A single reed, cleanly cut from the banks of the Euphrates or Tigris river, when pressed cut-edge down into a soft clay tablet, will make a wedge shape. The arrangement of multiple wedge shapes (as few as two and as many as ten) created cuneiform characters. Characters could be written either horizontally or vertically, although a horizontal arrangement was more widely used.
Very few cuneiform signs have only one meaning; most have as many as four. Cuneiform signs could represent a whole word or an idea or a number. Most frequently though, they represented a syllable. A cuneiform syllable could be a vowel alone, a consonant plus a vowel, a vowel plus a consonant and even a consonant plus a vowel plus a consonant. There isn’t a sound that a human mouth can make that this script can’t record.
Probably because of this extraordinary flexibility, the range of languages that were written with cuneiform across history of the Ancient Near East is vast and includes Sumerian, Akkadian, Amorite, Hurrian, Urartian, Hittite, Luwian, Palaic, Hatian and Elamite.
Essay by Dr. Senta German
Want to join the conversation?
- "Prehistory ends with Uruk, where we find some of the earliest written records."
Why here...why in this one spot amongst the entire globe did people begin to take note of their history in written form?(8 votes)
- Actually written language is believed to have developed independently in different areas of the world. This provides a nice overview: http://en.wikipedia.org/wiki/History_of_writing#Locations_and_timeframes(15 votes)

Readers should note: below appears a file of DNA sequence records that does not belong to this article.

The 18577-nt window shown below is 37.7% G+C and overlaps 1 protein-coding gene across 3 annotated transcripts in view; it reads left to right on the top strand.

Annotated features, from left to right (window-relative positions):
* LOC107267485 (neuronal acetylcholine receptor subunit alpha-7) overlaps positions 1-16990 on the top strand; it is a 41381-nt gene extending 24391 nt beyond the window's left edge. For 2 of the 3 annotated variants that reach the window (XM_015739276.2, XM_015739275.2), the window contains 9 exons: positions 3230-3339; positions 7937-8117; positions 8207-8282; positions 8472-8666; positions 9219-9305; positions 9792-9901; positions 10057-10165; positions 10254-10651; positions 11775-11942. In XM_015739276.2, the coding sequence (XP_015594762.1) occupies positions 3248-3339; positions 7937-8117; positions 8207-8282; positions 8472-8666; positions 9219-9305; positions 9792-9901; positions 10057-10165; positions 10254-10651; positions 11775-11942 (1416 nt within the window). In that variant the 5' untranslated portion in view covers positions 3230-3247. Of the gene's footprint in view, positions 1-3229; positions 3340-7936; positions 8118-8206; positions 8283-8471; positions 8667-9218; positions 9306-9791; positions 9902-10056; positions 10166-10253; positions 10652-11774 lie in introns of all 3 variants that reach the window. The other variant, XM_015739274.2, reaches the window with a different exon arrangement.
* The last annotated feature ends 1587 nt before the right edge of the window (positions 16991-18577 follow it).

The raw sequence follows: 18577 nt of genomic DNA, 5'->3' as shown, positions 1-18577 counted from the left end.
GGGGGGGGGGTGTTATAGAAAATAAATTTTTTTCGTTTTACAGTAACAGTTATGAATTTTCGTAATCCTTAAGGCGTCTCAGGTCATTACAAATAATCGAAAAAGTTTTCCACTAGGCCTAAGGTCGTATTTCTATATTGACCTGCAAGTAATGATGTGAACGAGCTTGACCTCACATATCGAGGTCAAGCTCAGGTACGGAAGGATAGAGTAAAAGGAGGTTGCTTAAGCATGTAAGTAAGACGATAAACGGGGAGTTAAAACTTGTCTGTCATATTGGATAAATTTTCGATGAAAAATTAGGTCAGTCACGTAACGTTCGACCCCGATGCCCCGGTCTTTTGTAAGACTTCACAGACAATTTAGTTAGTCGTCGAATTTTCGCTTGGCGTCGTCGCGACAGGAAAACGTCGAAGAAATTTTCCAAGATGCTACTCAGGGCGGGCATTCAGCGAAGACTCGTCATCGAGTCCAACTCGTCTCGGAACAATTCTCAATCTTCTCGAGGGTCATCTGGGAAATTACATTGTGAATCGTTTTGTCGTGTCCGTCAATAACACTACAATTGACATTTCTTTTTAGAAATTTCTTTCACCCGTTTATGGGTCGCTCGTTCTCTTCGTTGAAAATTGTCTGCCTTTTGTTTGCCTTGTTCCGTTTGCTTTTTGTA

- Where is the Tigris River?(4 votes)
- The Tigris river is near modern day Iraq and Syria(5 votes)
- So the clay tablet is kinda like paper's prototype, huh?(3 votes)
- The Romans also used tablets, but their tablets were made with fresh wax. Usually they were used for mathematical computation, but some were used to record Roman history.(3 votes)
- When archaeologists discovered this form of writing, how long did it take them to decifer it? Is it a language that is passed down, and some people just know it from ancestors and such? Do a lot of archaeologists know how to read this form of writing, or is it somewhat rare?(2 votes)
- This very much depends, in the 1500 and 1600s European explorers were finding examples of Cuneiform tablets so modern archaeologists were not responsible for the discovery of cuneiform. It wasn't until 1857 that scholars confirmed the successful translation of the language (four different scholars were given the same piece of text to independently translate) although some scholars were successfully translating in the 1830s.